Thursday, February 25, 2010

Testimony of Amy Castillo, M.D.: Lower the burden of proof for final protective orders (Annapolis, Maryland)

This is the testimony of mother Amy Castillo, M.D., who is testifying today in Annapolis, Maryland in favor of a bill that would make it easier to receive court-approved protective orders.

Before her husband killed their children, Castillo tried to get a protective order to keep him away. A judge denied her request. Maryland law requires "clear and convincing evidence" to grant protective orders. The bill would lower the bar to "preponderance of the evidence."
Efforts to apply that standard to protective orders have failed in the past in the Maryland legislature. Maybe this time it will finally pass.

Testimony in Support of HB 700 / SB 823
Family Law – Protective Orders – Burden of Proof

Submitted by Amy Castillo, M.D.

February 25, 2010

Dear Chairman Vallario and Members of the House Judiciary Committee:

Thank you for the opportunity to testify in support of HB 700 which would lower the burden of proof from "clear and convincing" to "preponderance of the evidence" for Final Protective Orders in Maryland.

My name is Amy Castillo, and I am the pediatrician and mother whose children were drowned by their father in March 2008. I want to thank you for letting me come testify today as to my own experience with protective orders.

Three years ago, I spent Christmas Eve and Christmas day at the Commissioner’s Office trying to get a protective order because my husband, Mark Castillo, had told me that the worst thing he could do to me would be to kill the children, and not me, so that I would have to live without them. Also, he took Austin, who was then 3 years of age, out of his bed and out the door, and told me afterwards on the phone that he would not tell me where they were going, where they were staying, or when Austin would be back.

On January 10th, 2007, while trying to get a final Protective Order, I was telling the Judge how 6 months prior Mark had been involuntarily admitted to a psychiatric hospital for a suicide attempt and manic-like destructive behaviors, and how he still was having mental health issues and had refused to get any help. He also was living in a car at the time and not working on any kind of regular basis. He was already very angry at me because he blamed me for being placed in the psychiatric hospital and for taking his children away.

Some excerpts from the transcript:

"He told me he could make it more difficult for me after I had the children."

"He said he could sabotage the house if he wanted to."

"He told me what could be worse is if he killed all of us, and then he said actually worse than that, if he killed the children and not me so that I would have to live without them."

"I see him being more upset and frustrated and angry and saying, 'What does it matter anymore'. So that is why it really concerns me."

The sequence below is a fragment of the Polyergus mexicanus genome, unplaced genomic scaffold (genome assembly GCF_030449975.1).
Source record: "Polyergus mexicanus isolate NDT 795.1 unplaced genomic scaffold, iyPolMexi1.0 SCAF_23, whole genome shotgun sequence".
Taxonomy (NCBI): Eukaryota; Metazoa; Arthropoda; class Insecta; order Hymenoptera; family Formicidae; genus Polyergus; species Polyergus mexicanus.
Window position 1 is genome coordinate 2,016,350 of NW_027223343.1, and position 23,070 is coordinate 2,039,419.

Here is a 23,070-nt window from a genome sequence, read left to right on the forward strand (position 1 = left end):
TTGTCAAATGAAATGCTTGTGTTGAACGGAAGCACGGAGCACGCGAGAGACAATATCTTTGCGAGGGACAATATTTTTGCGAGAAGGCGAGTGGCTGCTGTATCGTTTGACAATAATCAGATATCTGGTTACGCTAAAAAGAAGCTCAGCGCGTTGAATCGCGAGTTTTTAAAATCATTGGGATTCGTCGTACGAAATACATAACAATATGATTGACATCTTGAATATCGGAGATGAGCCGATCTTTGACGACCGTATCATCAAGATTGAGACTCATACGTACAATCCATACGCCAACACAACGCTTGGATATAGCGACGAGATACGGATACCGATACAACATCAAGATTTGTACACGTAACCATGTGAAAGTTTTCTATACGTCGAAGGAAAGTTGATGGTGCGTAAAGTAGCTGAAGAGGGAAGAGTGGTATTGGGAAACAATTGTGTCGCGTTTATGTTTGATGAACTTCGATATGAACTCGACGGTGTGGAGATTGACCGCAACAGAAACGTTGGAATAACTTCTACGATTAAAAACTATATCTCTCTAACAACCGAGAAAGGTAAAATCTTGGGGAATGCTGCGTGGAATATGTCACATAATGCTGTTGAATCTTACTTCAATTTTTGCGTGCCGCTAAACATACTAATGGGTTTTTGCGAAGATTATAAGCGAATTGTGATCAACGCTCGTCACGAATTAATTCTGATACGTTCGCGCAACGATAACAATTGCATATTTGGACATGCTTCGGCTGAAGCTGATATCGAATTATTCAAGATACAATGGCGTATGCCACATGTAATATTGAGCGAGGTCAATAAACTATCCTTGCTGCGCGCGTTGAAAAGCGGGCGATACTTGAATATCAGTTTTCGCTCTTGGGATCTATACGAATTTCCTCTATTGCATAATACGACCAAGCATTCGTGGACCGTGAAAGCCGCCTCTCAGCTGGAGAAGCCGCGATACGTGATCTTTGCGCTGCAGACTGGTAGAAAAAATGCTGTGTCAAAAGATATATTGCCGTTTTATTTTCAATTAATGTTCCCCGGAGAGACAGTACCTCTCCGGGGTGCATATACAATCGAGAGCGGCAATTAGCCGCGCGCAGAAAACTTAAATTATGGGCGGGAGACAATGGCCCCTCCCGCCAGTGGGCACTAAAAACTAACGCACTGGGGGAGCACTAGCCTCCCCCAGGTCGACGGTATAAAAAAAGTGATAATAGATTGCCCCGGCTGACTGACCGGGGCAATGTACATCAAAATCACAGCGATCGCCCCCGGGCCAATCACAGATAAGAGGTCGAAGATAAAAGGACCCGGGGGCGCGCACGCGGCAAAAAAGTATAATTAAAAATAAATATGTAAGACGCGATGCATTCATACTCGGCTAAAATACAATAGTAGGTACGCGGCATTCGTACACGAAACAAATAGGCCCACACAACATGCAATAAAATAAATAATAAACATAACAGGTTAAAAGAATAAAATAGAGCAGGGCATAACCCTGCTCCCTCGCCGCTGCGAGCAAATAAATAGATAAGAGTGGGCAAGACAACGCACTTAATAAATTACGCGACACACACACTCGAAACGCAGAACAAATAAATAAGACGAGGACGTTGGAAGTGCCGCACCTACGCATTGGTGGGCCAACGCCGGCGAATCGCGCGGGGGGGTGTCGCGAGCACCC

"I called the police, I went to court, and nobody would help me with this situation."

"I’m not going to wait until they get hurt to take them away."

My attorney asked me, "Do you feel safe in your home?" I said "no."

My attorney asked me "Are you still residing there?’ And I said "No, I am not. The locks are broken out. The window’s broken out. The deadbolt’s been broken, and so I don’t feel safe living in the house because of the conflict we are having."

My attorney asked if I was fearful that he may at some point harm me and the children. I answered "Yes."

My attorney asked me, "Are you worried for the physical safety of your children?’ And I answered, "Yes."

Mark said during the hearing, "I wanted to help myself deal with my wife, who was able to get me very angry. With these protective orders as well, I got more angry."

The judge stated that, "There is not clear and convincing evidence that the alleged acts of abuse occurred."
The judge also said, "I am concerned about the three children in this case, and I am concerned about the situation that they are in."

At this time, I had been living in a hotel and at a friend’s house because I was scared to stay in my own home after filing for the Temporary Protective Order. When Mark found out about the Temporary Order filing, he was much angrier at me. I was afraid he might hurt us, or kidnap the children, and the nanny was afraid to come to the house anymore to watch the kids.

On January 10th 2007, the final Protective Order was not granted, and it left Mark twice as angry, and took everything up a notch, and I was left unprotected. The situation now was worse.

Over the next 15 months, as I continued to fight for my husband’s mental health and for the safety of myself and the children, I did not try again to pursue a protective order, as I found the whole process to have been a damaging experience and useless attempt. I actually started hiding the children in other people's homes for protection so Mark could not find them, instead of trying to seek protective orders, and then was sanctioned for not following proper procedure.

On March 29th, 2008 Mark Castillo drowned Anthony who was 6, Austin who was 4, and Athena who was 2 years of age in a bathtub in a hotel in Baltimore.

I am not saying that this situation alone led to the death of my children. I tried many more times to get help for my family. However, I do feel that there is a great discrepancy in this state between the encouragement to come forward to fight against abuse and the ability to actually get protection. This contradiction is a discouragement for people to make the move to get out of a frightening situation, and some just stay in an unsafe environment. I would never want to see any parent, father or mother, have to go through the Hell that I have been through, and that my children went through. I am hoping that a change in the ability to get a protective order will make a difference in other children’s lives in the future.

Respectfully submitted,

Amy Castillo, M.D.